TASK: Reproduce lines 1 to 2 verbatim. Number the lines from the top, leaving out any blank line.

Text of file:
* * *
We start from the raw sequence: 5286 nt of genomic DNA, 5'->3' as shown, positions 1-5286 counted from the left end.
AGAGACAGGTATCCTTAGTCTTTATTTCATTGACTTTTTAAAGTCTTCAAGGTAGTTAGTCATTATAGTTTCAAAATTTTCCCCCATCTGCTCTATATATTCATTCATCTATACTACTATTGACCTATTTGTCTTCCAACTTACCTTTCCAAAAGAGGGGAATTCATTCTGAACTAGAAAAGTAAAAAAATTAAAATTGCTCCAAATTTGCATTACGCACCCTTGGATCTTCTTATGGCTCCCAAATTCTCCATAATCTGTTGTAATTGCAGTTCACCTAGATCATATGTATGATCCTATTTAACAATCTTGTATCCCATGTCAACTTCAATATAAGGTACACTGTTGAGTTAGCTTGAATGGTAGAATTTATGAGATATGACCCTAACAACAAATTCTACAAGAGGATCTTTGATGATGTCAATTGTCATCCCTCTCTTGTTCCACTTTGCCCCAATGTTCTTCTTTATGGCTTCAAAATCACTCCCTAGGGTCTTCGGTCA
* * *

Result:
We start from the raw sequence: 5286 nt of genomic DNA, 5'->3' as shown, positions 1-5286 counted from the left end.
AGAGACAGGTATCCTTAGTCTTTATTTCATTGACTTTTTAAAGTCTTCAAGGTAGTTAGTCATTATAGTTTCAAAATTTTCCCCCATCTGCTCTATATATTCATTCATCTATACTACTATTGACCTATTTGTCTTCCAACTTACCTTTCCAAAAGAGGGGAATTCATTCTGAACTAGAAAAGTAAAAAAATTAAAATTGCTCCAAATTTGCATTACGCACCCTTGGATCTTCTTATGGCTCCCAAATTCTCCATAATCTGTTGTAATTGCAGTTCACCTAGATCATATGTATGATCCTATTTAACAATCTTGTATCCCATGTCAACTTCAATATAAGGTACACTGTTGAGTTAGCTTGAATGGTAGAATTTATGAGATATGACCCTAACAACAAATTCTACAAGAGGATCTTTGATGATGTCAATTGTCATCCCTCTCTTGTTCCACTTTGCCCCAATGTTCTTCTTTATGGCTTCAAAATCACTCCCTAGGGTCTTCGGTCA